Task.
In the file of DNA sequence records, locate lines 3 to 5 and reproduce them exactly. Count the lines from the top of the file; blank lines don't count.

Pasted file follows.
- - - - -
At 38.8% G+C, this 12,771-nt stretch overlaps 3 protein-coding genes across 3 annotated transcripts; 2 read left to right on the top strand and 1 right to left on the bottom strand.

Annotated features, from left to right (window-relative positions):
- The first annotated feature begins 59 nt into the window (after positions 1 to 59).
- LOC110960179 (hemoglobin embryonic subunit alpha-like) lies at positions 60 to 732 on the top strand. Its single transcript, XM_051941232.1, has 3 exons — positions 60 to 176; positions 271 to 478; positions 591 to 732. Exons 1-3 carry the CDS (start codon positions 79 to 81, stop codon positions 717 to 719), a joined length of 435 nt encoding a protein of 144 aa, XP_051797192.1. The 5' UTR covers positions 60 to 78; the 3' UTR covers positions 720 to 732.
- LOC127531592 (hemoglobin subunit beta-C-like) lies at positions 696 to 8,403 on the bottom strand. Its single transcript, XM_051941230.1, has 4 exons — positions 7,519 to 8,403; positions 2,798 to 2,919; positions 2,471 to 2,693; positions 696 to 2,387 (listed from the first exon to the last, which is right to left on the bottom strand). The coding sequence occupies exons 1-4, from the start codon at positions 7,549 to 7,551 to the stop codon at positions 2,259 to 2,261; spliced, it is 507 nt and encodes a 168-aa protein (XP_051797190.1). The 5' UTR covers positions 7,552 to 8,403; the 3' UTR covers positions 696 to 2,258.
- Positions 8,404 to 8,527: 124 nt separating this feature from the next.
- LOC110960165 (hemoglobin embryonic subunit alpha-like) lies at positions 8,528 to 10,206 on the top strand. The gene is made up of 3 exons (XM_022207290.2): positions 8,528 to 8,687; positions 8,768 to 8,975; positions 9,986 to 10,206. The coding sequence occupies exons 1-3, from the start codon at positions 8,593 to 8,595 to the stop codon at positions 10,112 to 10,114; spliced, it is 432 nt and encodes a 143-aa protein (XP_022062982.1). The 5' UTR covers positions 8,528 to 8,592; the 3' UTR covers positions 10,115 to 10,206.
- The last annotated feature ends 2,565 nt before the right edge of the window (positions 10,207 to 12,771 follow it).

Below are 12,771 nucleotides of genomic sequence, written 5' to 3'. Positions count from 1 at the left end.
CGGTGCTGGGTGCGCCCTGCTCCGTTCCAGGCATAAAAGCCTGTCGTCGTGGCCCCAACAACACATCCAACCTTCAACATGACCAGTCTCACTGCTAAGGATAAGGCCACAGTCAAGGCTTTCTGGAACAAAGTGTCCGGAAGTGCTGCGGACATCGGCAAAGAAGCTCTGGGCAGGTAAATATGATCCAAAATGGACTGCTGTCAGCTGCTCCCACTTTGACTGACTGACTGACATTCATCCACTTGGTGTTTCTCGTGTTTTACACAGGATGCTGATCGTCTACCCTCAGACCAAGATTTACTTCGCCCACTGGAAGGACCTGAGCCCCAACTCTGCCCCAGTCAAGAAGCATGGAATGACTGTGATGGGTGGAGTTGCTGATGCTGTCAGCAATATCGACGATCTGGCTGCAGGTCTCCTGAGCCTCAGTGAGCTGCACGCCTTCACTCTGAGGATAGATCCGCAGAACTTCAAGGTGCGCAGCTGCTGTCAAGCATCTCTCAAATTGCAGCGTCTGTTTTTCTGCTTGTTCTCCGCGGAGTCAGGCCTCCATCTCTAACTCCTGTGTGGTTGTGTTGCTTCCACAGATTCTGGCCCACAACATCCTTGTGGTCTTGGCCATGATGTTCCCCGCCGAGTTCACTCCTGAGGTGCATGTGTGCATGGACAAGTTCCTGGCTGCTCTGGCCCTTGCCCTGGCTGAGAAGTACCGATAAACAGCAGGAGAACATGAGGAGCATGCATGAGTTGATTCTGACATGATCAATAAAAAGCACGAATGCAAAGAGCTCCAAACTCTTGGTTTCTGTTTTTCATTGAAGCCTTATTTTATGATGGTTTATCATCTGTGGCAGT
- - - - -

- The first annotated feature begins 59 nt into the window (after positions 1 to 59).
- LOC110960179 (hemoglobin embryonic subunit alpha-like) lies at positions 60 to 732 on the top strand. Its single transcript, XM_051941232.1, has 3 exons — positions 60 to 176; positions 271 to 478; positions 591 to 732. Exons 1-3 carry the CDS (start codon positions 79 to 81, stop codon positions 717 to 719), a joined length of 435 nt encoding a protein of 144 aa, XP_051797192.1. The 5' UTR covers positions 60 to 78; the 3' UTR covers positions 720 to 732.
- LOC127531592 (hemoglobin subunit beta-C-like) lies at positions 696 to 8,403 on the bottom strand. Its single transcript, XM_051941230.1, has 4 exons — positions 7,519 to 8,403; positions 2,798 to 2,919; positions 2,471 to 2,693; positions 696 to 2,387 (listed from the first exon to the last, which is right to left on the bottom strand). The coding sequence occupies exons 1-4, from the start codon at positions 7,549 to 7,551 to the stop codon at positions 2,259 to 2,261; spliced, it is 507 nt and encodes a 168-aa protein (XP_051797190.1). The 5' UTR covers positions 7,552 to 8,403; the 3' UTR covers positions 696 to 2,258.